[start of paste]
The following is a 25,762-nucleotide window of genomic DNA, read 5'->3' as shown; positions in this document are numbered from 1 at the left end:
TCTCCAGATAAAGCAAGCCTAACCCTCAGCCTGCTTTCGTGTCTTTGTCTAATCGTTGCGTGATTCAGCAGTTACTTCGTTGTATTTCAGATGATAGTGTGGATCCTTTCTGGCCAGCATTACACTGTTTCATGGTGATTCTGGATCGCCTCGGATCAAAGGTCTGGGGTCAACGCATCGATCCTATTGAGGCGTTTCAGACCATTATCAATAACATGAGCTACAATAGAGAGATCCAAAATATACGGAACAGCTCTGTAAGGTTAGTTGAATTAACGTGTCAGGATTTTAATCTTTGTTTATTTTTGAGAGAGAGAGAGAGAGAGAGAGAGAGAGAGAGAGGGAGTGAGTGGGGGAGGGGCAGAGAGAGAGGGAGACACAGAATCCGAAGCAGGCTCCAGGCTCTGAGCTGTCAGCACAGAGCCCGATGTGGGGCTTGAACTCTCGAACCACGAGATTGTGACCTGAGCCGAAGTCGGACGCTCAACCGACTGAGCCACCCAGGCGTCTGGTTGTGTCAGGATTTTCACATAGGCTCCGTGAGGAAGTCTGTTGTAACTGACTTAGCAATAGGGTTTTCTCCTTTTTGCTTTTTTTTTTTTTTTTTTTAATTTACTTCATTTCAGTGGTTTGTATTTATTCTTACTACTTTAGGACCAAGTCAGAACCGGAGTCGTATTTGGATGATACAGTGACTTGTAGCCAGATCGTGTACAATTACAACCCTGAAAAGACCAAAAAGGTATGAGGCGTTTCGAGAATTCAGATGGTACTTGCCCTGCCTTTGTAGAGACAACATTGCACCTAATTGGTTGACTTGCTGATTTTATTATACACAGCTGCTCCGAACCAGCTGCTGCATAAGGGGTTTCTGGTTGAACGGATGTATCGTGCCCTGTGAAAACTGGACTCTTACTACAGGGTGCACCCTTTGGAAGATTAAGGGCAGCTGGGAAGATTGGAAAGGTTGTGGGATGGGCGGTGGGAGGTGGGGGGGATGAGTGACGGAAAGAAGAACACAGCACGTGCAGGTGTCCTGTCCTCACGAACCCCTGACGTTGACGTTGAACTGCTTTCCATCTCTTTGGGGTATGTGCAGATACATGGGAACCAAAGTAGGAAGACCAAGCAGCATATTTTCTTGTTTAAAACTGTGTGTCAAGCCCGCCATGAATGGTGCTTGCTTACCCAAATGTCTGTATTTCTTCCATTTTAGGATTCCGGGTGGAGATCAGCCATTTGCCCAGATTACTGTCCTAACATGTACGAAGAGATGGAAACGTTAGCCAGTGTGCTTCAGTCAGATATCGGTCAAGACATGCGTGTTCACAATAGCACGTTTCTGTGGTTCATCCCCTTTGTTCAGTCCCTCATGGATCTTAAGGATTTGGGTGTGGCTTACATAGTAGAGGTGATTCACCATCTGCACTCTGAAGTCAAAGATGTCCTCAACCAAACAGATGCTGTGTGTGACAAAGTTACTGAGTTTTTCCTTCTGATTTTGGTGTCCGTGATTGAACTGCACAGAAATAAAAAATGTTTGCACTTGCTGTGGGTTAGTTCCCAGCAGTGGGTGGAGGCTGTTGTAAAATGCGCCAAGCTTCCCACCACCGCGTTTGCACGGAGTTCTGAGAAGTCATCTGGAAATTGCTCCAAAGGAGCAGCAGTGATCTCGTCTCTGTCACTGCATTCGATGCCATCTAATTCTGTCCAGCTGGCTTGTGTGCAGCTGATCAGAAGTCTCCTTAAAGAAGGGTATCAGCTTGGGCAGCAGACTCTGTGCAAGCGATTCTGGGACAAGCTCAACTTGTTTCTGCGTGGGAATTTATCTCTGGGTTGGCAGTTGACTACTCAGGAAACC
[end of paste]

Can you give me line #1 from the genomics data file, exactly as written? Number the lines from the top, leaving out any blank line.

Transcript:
The following is a 25,762-nucleotide window of genomic DNA, read 5'->3' as shown; positions in this document are numbered from 1 at the left end: